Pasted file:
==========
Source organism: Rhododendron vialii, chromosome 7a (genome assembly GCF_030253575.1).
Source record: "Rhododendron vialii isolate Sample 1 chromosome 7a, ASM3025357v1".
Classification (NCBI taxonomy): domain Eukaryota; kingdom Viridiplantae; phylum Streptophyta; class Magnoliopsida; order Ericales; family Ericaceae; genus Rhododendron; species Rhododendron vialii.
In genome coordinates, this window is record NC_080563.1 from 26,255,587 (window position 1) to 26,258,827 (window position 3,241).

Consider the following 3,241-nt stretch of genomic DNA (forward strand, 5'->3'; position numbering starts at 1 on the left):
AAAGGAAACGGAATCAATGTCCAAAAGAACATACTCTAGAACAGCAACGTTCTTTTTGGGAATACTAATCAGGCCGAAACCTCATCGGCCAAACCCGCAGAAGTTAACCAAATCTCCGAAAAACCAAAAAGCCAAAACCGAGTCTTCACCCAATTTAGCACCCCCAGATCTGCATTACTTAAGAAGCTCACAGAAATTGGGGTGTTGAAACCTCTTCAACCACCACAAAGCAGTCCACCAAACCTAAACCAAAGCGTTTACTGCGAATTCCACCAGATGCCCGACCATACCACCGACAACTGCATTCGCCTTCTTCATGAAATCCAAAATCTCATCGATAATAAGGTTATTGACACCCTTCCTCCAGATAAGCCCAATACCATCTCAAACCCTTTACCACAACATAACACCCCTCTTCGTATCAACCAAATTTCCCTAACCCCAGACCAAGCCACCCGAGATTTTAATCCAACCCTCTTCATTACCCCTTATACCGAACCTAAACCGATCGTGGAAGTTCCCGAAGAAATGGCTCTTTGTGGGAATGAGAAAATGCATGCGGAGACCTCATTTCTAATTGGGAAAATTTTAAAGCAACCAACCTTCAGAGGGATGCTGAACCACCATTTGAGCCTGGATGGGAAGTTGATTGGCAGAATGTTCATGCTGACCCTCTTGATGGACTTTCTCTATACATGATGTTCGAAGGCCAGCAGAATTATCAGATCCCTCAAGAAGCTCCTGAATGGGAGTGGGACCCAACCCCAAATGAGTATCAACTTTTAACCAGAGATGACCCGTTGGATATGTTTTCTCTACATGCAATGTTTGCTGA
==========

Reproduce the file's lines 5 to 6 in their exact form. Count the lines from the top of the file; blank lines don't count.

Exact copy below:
Consider the following 3,241-nt stretch of genomic DNA (forward strand, 5'->3'; position numbering starts at 1 on the left):
AAAGGAAACGGAATCAATGTCCAAAAGAACATACTCTAGAACAGCAACGTTCTTTTTGGGAATACTAATCAGGCCGAAACCTCATCGGCCAAACCCGCAGAAGTTAACCAAATCTCCGAAAAACCAAAAAGCCAAAACCGAGTCTTCACCCAATTTAGCACCCCCAGATCTGCATTACTTAAGAAGCTCACAGAAATTGGGGTGTTGAAACCTCTTCAACCACCACAAAGCAGTCCACCAAACCTAAACCAAAGCGTTTACTGCGAATTCCACCAGATGCCCGACCATACCACCGACAACTGCATTCGCCTTCTTCATGAAATCCAAAATCTCATCGATAATAAGGTTATTGACACCCTTCCTCCAGATAAGCCCAATACCATCTCAAACCCTTTACCACAACATAACACCCCTCTTCGTATCAACCAAATTTCCCTAACCCCAGACCAAGCCACCCGAGATTTTAATCCAACCCTCTTCATTACCCCTTATACCGAACCTAAACCGATCGTGGAAGTTCCCGAAGAAATGGCTCTTTGTGGGAATGAGAAAATGCATGCGGAGACCTCATTTCTAATTGGGAAAATTTTAAAGCAACCAACCTTCAGAGGGATGCTGAACCACCATTTGAGCCTGGATGGGAAGTTGATTGGCAGAATGTTCATGCTGACCCTCTTGATGGACTTTCTCTATACATGATGTTCGAAGGCCAGCAGAATTATCAGATCCCTCAAGAAGCTCCTGAATGGGAGTGGGACCCAACCCCAAATGAGTATCAACTTTTAACCAGAGATGACCCGTTGGATATGTTTTCTCTACATGCAATGTTTGCTGA